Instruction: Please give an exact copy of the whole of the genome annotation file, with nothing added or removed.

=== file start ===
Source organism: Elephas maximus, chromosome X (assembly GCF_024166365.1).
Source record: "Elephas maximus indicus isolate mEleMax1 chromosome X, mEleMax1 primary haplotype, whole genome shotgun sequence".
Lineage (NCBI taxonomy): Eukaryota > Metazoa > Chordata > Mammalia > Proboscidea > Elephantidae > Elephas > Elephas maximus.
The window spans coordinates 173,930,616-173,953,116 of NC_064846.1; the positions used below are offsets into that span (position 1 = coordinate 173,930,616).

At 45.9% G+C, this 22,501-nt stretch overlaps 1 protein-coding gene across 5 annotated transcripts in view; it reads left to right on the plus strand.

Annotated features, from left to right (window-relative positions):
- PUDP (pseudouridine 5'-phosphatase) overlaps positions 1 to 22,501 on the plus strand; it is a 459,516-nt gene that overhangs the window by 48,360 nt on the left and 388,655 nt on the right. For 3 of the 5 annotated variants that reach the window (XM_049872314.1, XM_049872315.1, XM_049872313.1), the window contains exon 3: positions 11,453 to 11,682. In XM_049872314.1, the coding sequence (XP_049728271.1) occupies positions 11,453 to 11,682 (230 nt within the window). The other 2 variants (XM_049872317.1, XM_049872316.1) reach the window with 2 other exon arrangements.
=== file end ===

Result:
Source organism: Elephas maximus, chromosome X (assembly GCF_024166365.1).
Source record: "Elephas maximus indicus isolate mEleMax1 chromosome X, mEleMax1 primary haplotype, whole genome shotgun sequence".
Lineage (NCBI taxonomy): Eukaryota > Metazoa > Chordata > Mammalia > Proboscidea > Elephantidae > Elephas > Elephas maximus.
The window spans coordinates 173,930,616-173,953,116 of NC_064846.1; the positions used below are offsets into that span (position 1 = coordinate 173,930,616).

At 45.9% G+C, this 22,501-nt stretch overlaps 1 protein-coding gene across 5 annotated transcripts in view; it reads left to right on the plus strand.

Annotated features, from left to right (window-relative positions):
- PUDP (pseudouridine 5'-phosphatase) overlaps positions 1 to 22,501 on the plus strand; it is a 459,516-nt gene that overhangs the window by 48,360 nt on the left and 388,655 nt on the right. For 3 of the 5 annotated variants that reach the window (XM_049872314.1, XM_049872315.1, XM_049872313.1), the window contains exon 3: positions 11,453 to 11,682. In XM_049872314.1, the coding sequence (XP_049728271.1) occupies positions 11,453 to 11,682 (230 nt within the window). The other 2 variants (XM_049872317.1, XM_049872316.1) reach the window with 2 other exon arrangements.